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Sensational headlines prompt wake up call for asthma improvement

Millennials are getting the worst asthma care in the UK, reported the news media about Asthma UK’s annual survey for 2018.

The report, The Reality of Asthma Care in the UK, said that two thirds of patients aged 18-29 were not getting basic asthma care, higher than any other age group; were more likely to have uncontrolled asthma and were  twice as likely to need emergency care compared to those over 60 years old.

However the survey of more than 10,000 people with asthma also reported some ‘modest’ improvements in care:

  • Basic care levels were met for 40% of respondents, an increase of 5% from 2017 (35%)
  • Basic care levels have doubled since 2013 (20% to 40%).
  • Annual review attendance increased by 3% with an overall increase of 6% from 2013.
  • People who said they had had their inhaler technique checked increased 3% since 2013.
  • Action plan use was up by 4% from 2017 and has doubled since 2013 (24% to 48%).

PCRS Executive Chair, Dr Noel Baxter, says: “This snapshot of asthma care is unacceptable.  However our membership would recognise that the general practice workforce and other practitioners lack the training, confidence, resources and time to treat and manage asthma properly. Many are confused by conflicting guidelines from NICE and BTS/SIGN. Additionally most patients underestimate the seriousness of their condition and often do not recognise the value of coming in for an annual review.”

Duncan Keeley, PCRS Policy Lead, says: “The 2018 survey shows that asthma is still a big problem with many avoidable ED attendances, hospital admissions and deaths.  We need to rekindle a whole team responsibility for asthma in primary care that vitally includes GPs and well trained nurses and pharmacists who also play a key role in asthma care. Teams need to work to ensure that patients are given consistent messages, and that everything is done to maximise continuity of care within the limits of what is possible.”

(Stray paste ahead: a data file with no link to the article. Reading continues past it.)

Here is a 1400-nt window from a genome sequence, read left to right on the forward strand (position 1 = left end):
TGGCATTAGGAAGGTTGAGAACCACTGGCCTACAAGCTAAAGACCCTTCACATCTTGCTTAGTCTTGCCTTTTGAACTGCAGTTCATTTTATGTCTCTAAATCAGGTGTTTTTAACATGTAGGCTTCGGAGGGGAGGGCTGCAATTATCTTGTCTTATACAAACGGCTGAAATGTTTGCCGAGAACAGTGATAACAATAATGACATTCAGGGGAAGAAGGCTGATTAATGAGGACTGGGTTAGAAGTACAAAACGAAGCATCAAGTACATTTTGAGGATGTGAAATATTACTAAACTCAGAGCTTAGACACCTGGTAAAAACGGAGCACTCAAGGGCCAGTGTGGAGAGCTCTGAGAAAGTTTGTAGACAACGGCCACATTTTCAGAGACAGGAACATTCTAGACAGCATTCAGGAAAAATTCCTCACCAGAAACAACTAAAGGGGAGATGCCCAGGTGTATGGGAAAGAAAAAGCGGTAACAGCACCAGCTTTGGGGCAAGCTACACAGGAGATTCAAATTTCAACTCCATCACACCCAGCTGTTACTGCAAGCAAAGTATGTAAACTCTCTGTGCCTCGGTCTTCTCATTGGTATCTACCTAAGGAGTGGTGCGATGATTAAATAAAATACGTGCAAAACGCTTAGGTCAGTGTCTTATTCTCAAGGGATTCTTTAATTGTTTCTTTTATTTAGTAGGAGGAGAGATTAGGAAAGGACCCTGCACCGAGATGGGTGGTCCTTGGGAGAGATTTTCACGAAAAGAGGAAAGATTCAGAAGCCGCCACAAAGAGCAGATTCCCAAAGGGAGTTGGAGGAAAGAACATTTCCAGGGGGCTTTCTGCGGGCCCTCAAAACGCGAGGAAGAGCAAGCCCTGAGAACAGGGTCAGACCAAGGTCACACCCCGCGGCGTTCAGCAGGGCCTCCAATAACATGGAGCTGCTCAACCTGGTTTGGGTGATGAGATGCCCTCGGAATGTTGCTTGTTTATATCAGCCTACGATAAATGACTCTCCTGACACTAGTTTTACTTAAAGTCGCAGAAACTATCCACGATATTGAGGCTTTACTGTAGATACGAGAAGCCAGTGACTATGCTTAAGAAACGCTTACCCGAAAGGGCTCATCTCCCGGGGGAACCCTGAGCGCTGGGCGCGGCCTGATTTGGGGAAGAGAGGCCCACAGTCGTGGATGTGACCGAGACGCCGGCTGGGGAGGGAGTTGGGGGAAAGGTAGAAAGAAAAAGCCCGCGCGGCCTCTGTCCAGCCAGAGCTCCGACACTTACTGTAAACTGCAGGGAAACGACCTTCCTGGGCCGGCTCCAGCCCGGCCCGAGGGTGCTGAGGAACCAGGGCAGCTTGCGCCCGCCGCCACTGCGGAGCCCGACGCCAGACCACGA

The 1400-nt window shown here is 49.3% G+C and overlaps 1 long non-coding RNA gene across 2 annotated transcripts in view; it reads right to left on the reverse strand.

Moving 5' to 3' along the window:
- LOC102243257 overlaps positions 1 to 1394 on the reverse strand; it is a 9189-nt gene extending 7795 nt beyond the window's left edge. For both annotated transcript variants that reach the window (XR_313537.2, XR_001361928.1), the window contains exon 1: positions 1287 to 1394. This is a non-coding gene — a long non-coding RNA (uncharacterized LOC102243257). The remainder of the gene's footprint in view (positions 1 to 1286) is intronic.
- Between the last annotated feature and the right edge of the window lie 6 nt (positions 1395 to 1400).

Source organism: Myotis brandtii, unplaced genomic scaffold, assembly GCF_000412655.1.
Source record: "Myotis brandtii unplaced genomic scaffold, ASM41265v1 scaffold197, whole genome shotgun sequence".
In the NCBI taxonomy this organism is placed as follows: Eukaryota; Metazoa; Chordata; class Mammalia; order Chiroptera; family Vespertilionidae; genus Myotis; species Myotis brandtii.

What you can do:
Use this report to galvanise colleagues into using these resources to improve asthma care:

  • Asthma Right Care:  This initiative uses a social movement approach to change people’s minds about the way they manage their asthma with the aim of reducing over-reliance on short-acting beta2 agonists (SABAs). Pharmacist and PCRS member, Darush Attar, says: “Asthma Right Care is about positive energy, empowerment, upskilling, and hope, at the same time creating a level of discomfort that the status quo can’t continue.”
  • Pragmatic PCRS guidance: This PCRS consensus statement on the key aspects of the diagnosis, management and monitoring of asthma has been produced to provide clarity for primary care clinicians faced with conflicting national guidelines.
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